Cervical Cancer Screening
(PAP tests) can save your life.

Ask your doctor or your doctor's secretary to book a PAP test

Did you know?

Nearly 9 in 10 cases of Cervical Cancer can be prevented with regular PAP tests and follow-up on any abnormal results.
Get tested every 3 years
or as recommended by your doctor.

The Abbotsford Division of Family Practice encourages all women eligible to have a PAP test to get screened regularly.

The information on this webpage is brought to you by the Division's Increasing Cervical Cancer Screening project.

What Causes Cervical Cancer?

Cancer of the cervix is caused by a virus that can be transmitted during sexual intimacy. There is a vaccination program available. Talk to your doctor or your doctor's secretary about this.

Did you know?

Cervical Cancer is the second most common
female cancer in women less than
50 years of age.
Talk to your doctor or your doctor’s
secretary about cervical cancer screening
or a PAP test.

What is Cervical Cancer Screening
or a PAP test?

Cervical Cancer Screening (PAP test) is a test that can find abnormal cells in the cervix before they become cancer.

Who should have a PAP test?

Women between the ages of 25-69 years old.

  • Screening should start at age 25.
  • Women with normal PAPs between the ages of 25 and 69 should be screened every three years.
  • Screening can stop at age 69 if results have always been normal. Ask your doctor if you should still be tested.

You should still screen regularly for cervical cancer if:

  • You’ve been through menopause.
  • You’ve had one or more sexual partners, or have been with the same partner for a while.

An abnormal PAP test result does not necessarily mean that you have cancer. However, it is very important to attend all follow-up appointments.

Screening is effective! Cervical Cancer Screening has resulted in decreased Cervical Cancer incidents and deaths.

How does the PAP test help me?

Early Detection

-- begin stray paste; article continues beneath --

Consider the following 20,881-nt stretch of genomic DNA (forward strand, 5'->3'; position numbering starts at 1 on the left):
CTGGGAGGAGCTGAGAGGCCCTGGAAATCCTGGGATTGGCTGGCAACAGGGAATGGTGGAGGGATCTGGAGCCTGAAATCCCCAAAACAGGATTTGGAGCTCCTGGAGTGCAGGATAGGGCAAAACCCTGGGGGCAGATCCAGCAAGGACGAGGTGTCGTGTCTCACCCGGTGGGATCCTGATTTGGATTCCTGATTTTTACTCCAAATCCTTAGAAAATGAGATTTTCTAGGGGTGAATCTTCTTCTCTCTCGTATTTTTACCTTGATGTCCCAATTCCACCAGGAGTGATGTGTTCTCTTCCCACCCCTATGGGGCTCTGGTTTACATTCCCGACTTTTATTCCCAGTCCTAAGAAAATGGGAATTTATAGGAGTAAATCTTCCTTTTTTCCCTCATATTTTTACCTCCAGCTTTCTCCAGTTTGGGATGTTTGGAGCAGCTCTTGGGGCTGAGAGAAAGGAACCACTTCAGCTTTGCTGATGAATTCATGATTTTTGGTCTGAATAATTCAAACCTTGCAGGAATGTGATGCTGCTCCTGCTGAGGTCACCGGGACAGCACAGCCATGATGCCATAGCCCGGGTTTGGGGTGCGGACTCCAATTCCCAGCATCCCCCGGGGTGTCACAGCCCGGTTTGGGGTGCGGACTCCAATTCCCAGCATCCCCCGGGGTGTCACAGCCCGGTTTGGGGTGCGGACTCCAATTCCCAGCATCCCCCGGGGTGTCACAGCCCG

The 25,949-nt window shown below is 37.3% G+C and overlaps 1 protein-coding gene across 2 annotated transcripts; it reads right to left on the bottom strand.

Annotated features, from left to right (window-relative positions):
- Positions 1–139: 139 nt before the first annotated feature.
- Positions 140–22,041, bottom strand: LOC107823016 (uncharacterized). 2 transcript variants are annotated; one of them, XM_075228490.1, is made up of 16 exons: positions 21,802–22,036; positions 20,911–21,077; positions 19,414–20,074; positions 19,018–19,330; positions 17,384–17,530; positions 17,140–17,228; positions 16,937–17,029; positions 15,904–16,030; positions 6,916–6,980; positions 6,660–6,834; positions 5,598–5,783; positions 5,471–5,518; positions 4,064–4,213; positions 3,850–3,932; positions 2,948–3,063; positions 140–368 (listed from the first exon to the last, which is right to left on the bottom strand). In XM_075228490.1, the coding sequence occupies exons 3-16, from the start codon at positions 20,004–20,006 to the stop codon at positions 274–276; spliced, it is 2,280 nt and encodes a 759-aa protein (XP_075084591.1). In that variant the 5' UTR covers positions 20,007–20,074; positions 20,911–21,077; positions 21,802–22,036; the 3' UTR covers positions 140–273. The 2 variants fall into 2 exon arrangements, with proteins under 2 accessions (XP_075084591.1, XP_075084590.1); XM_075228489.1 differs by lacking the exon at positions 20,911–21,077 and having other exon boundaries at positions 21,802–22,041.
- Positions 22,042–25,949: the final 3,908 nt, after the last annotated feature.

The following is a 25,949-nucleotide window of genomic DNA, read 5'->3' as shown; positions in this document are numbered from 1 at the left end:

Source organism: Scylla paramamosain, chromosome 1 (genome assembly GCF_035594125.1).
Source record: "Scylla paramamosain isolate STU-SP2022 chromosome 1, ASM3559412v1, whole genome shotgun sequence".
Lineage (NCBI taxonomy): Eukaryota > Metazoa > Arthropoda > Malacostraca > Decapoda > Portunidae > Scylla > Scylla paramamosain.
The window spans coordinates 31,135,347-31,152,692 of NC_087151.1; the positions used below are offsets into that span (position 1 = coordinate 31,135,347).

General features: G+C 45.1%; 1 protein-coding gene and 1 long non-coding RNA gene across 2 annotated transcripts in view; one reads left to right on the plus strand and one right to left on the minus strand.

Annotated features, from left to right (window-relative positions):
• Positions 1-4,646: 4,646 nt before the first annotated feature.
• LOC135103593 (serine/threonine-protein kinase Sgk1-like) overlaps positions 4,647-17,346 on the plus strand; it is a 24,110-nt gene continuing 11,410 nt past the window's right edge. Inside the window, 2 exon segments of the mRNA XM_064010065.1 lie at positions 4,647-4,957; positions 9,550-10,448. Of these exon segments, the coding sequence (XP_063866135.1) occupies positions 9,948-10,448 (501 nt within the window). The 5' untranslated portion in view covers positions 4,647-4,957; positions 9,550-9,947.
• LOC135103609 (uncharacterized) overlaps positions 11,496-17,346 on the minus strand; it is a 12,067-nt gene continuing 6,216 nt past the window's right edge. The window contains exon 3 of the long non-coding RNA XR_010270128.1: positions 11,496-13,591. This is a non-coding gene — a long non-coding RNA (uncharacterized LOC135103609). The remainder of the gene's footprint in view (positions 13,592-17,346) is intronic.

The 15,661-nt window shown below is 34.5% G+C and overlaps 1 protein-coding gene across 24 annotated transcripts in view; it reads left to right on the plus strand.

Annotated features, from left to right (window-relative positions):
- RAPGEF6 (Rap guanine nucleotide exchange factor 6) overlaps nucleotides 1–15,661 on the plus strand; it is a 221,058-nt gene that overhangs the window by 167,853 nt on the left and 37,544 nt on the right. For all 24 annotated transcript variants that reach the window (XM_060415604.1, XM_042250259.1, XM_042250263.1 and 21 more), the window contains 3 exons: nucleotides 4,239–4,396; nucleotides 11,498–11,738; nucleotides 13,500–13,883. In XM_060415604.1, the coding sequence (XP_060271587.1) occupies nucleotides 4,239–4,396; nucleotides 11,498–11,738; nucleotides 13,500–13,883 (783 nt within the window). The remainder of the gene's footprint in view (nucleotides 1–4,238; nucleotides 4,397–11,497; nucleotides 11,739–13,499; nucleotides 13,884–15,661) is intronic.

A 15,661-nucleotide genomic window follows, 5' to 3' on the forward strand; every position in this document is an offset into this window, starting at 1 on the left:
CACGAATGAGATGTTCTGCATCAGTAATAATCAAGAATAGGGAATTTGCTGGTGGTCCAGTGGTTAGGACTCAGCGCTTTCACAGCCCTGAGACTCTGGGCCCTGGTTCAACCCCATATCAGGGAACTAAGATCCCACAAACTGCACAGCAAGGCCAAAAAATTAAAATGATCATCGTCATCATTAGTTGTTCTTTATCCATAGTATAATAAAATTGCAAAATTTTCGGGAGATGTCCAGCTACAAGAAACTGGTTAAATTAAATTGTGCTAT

PAP tests can find abnormal cervical cells so that they can be treated before they turn into cancer. If Cervical Cancer is caught at its earliest stage, the chance of survival is more than 85%.

Prevention

Nearly 9 in 10 cases of Cervical Cancer can be prevented with regular PAP tests and follow-up on any abnormal results.

Regular Screening

Screening can identify cancer at an early stage before it can cause symptoms. By having a PAP test every three years, you can reduce your risk of developing cervical cancer by up to 70%.

Peace
of mind

Regular PAP tests and any necessary follow-up will provide you with answers and results to support your health and well-being.

How is a PAP test done?

An instrument called a speculum is gently inserted in the vagina in order for the doctor or another health care provider, such as a nurse practitioner, nurse, or a registered midwife, to see your cervix. The health care provider will then collect some cells from your cervix using a small brush. Click the video below to watch the BC Cancer PAP Test cartoon video. This webpage has a link to the video in English and in Punjabi.

Video in English

Video in Punjabi

Cervical Cancer Signs
and Symptoms:

Cervical Cancer usually has no symptoms. Symptoms of cervical cancer may include:

  • A change in your vaginal discharge.
  • Pelvic pain or pain during sexual intercourse.
  • Abnormal vaginal bleeding, especially after intercourse.

If you experience any of these symptoms, see your doctor. Detecting and treating abnormal cells can stop cancer from developing. By having a PAP test every three years, you can reduce your risk of developing cervical cancer by up to 70%.

Who should I talk to about booking a PAP test?

Speak with your doctor or the doctor’s secretary about cervical cancer screening options.

If you don't have a doctor, you can contact the following clinics, by clicking the Clinic Locator button, to book a PAP test:

Clinic Locator

Get tested every 3 years or as recommended by your doctor.

The Abbotsford Division of Family Practice has a system in place that supports women in Abbotsford to have PAP test options. Ask your doctor about Pap test options, including having your Pap test done by a female provider who speaks English and Punjabi.